Artificial Sweeteners May Increase Your Risk Of Type 2 Diabetes, Study Finds

Is it time to go back to sugar?

Replacing sugar in your diet with artificial sweeteners may not be as beneficial to your health as you think.

New research has found that while switching to artificial sweeteners can help people who are obese cut calories and lose weight, it may also increase their risk of developing Type 2 diabetes.

The study, led by a team of researchers at York University, Canada, found that the bacteria in the gut may be able to break down artificial sweeteners. This results in negative health effects, due to the fact that the natural makeup of the gut has been alternated.

"Our study shows that individuals with obesity who consume artificial sweeteners, particularly aspartame, may have worse glucose management than those who don’t take sugar substitutes," Professor Jennifer Kuk commented.

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During the study the scientists analysed data from more than 2,500 US adults who took part in the Third National Health and Nutrition Survey.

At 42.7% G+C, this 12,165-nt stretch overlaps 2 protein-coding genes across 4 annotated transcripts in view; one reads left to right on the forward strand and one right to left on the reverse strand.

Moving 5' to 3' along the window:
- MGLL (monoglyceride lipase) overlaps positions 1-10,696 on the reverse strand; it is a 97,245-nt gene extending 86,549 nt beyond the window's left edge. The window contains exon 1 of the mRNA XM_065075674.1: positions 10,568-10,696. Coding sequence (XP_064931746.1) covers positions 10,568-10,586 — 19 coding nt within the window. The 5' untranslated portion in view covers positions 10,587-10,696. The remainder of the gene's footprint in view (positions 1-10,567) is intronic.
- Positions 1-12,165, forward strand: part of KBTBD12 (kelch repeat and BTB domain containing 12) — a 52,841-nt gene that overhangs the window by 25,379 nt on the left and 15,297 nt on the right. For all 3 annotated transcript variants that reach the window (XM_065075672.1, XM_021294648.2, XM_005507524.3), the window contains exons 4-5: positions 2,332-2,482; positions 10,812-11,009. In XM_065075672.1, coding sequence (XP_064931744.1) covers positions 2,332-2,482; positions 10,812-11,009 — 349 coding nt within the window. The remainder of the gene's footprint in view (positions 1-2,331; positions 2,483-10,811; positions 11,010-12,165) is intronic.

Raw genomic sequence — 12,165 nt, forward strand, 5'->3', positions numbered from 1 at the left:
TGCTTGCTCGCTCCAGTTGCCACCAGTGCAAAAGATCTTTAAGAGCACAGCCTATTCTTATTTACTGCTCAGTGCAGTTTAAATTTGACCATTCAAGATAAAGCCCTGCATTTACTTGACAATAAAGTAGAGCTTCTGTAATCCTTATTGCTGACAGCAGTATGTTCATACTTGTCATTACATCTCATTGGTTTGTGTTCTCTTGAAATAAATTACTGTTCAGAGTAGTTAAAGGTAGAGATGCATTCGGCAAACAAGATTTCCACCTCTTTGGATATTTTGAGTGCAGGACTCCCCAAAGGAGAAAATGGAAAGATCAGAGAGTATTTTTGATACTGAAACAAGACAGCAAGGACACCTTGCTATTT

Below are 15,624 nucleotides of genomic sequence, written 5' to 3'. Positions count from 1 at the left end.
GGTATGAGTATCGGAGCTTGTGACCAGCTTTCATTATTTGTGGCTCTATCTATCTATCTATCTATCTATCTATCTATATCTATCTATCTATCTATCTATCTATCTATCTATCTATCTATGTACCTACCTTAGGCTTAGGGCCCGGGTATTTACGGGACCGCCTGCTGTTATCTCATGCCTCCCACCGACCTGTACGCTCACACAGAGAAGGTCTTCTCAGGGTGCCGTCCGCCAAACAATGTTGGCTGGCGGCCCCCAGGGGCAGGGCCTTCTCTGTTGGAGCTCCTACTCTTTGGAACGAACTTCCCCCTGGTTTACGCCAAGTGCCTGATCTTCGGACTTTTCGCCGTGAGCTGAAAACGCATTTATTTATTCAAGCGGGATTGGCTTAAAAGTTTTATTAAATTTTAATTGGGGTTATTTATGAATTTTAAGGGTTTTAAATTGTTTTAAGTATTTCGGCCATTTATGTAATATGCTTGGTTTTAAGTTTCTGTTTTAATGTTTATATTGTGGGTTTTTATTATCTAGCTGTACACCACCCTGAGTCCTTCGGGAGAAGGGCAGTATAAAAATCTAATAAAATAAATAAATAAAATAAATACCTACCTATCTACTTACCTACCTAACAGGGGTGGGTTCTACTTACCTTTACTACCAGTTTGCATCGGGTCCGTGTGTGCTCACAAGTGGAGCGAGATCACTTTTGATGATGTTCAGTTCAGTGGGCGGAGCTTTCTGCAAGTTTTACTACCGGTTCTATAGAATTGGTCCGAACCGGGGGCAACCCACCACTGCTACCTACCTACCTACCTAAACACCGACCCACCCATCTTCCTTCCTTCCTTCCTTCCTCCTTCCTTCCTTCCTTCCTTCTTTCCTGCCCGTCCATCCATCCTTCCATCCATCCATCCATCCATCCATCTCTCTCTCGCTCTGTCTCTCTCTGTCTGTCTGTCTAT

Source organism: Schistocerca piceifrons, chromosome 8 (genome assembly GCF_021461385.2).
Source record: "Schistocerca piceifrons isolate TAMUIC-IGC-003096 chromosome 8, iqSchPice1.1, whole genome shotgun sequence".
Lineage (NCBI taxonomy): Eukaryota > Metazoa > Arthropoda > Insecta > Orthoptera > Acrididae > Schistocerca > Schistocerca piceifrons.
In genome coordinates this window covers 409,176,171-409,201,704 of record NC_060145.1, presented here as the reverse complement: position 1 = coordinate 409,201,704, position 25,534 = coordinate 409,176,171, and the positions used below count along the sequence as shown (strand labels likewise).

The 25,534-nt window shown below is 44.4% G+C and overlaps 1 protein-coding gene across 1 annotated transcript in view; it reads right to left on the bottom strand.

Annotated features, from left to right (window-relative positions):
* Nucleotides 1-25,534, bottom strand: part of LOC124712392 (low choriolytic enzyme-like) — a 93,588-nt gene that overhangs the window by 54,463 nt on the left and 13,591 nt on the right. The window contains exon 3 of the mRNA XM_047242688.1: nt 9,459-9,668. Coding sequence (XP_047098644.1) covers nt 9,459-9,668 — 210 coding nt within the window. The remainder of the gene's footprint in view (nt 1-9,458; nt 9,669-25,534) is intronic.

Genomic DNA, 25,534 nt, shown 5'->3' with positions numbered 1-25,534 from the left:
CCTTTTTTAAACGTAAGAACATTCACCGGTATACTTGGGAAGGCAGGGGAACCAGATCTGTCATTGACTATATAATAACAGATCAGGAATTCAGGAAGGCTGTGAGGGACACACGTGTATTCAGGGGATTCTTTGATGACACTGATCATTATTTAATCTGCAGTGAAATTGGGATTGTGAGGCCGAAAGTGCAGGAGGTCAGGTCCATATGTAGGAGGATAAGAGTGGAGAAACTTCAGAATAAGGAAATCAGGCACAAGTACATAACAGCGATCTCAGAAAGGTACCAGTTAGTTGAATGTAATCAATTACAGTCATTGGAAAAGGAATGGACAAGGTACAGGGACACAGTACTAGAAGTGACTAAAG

The individuals reported their diet over the past 24 hours and were categorised as consumers of artificial sweeteners (aspartame or saccharin), or high or low consumers of natural sugars (sugar or fructose).

Using an oral glucose tolerance test, the researchers measured the diabetes risk of participants based on their ability to manage blood sugars.

Those who regularly consume artificial sweeteners were found to have a low ability to manage stable glucose levels naturally.

"We didn’t find this adverse effect in those consuming saccharin or natural sugars," said Kuk.

"We will need to do future studies to determine whether any potentially negative health effects of artificial sweeteners outweigh the benefits for obesity reduction."

The study, which was funded by the Canadian Institutes of Health Research, is published in full in the journal Applied Physiology, Nutrition and Metabolism.


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